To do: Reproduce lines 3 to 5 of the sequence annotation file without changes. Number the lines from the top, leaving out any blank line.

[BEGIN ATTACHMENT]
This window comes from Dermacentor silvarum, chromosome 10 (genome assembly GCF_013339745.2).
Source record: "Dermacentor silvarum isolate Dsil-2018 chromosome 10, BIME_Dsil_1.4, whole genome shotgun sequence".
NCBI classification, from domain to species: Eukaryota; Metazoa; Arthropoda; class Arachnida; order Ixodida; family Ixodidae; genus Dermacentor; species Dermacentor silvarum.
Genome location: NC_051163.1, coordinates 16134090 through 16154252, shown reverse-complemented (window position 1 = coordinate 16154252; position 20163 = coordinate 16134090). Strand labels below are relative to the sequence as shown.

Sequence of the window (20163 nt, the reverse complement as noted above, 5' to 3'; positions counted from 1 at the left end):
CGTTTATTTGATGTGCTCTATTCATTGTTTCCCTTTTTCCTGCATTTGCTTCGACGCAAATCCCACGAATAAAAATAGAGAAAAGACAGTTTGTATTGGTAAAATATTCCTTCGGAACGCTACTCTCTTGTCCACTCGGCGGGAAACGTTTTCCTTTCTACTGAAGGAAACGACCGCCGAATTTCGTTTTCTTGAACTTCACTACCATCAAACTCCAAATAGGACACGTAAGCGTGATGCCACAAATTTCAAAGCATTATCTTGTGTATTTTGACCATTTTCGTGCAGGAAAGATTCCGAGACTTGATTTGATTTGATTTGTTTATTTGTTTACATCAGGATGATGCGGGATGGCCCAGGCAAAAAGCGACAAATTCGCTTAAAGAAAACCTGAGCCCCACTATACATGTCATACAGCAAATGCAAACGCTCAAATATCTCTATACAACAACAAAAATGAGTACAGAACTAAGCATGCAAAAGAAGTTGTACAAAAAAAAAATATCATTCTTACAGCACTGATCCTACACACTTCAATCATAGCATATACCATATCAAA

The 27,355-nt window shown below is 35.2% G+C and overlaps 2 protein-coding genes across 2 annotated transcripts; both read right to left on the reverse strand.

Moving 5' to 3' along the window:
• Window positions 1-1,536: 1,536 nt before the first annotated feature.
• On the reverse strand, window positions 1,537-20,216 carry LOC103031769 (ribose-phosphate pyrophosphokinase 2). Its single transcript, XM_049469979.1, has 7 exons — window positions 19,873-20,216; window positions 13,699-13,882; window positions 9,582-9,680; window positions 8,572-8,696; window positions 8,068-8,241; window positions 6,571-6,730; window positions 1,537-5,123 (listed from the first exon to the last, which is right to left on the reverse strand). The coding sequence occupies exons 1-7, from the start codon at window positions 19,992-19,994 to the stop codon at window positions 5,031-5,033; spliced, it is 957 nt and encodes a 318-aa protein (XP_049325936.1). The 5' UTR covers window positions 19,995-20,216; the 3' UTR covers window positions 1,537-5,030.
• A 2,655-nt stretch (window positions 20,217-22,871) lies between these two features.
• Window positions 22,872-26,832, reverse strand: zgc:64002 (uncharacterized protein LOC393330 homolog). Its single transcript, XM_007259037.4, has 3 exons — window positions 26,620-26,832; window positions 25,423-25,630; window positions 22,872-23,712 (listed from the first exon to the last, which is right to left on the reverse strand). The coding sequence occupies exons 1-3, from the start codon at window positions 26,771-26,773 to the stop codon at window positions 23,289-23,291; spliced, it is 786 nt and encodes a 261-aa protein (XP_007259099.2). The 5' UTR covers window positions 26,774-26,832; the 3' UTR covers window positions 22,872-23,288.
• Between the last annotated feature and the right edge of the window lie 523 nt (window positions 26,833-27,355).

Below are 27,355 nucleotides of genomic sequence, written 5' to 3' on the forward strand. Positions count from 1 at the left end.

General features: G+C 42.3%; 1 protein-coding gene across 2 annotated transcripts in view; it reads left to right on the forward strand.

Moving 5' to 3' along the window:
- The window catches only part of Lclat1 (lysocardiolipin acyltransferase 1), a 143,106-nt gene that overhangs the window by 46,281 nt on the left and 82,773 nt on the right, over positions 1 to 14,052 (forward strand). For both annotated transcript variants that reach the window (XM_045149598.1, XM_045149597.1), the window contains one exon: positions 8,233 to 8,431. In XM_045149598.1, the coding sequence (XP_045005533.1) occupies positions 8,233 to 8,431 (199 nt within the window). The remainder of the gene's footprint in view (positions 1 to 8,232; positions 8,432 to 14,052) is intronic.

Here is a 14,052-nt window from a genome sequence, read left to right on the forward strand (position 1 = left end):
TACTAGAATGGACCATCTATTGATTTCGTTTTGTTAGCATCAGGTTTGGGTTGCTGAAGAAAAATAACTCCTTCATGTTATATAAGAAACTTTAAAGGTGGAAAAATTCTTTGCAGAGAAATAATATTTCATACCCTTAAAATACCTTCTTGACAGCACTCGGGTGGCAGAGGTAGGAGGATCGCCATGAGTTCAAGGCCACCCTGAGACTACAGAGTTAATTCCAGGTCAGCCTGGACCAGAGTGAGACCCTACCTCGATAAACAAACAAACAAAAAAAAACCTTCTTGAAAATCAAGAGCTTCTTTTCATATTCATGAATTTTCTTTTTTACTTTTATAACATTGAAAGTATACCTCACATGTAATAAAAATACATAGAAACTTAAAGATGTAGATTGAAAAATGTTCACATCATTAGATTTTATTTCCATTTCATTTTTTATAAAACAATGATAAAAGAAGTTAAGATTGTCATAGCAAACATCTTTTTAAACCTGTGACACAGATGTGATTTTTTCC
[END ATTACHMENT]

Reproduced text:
NCBI classification, from domain to species: Eukaryota; Metazoa; Arthropoda; class Arachnida; order Ixodida; family Ixodidae; genus Dermacentor; species Dermacentor silvarum.
Genome location: NC_051163.1, coordinates 16134090 through 16154252, shown reverse-complemented (window position 1 = coordinate 16154252; position 20163 = coordinate 16134090). Strand labels below are relative to the sequence as shown.

Sequence of the window (20163 nt, the reverse complement as noted above, 5' to 3'; positions counted from 1 at the left end):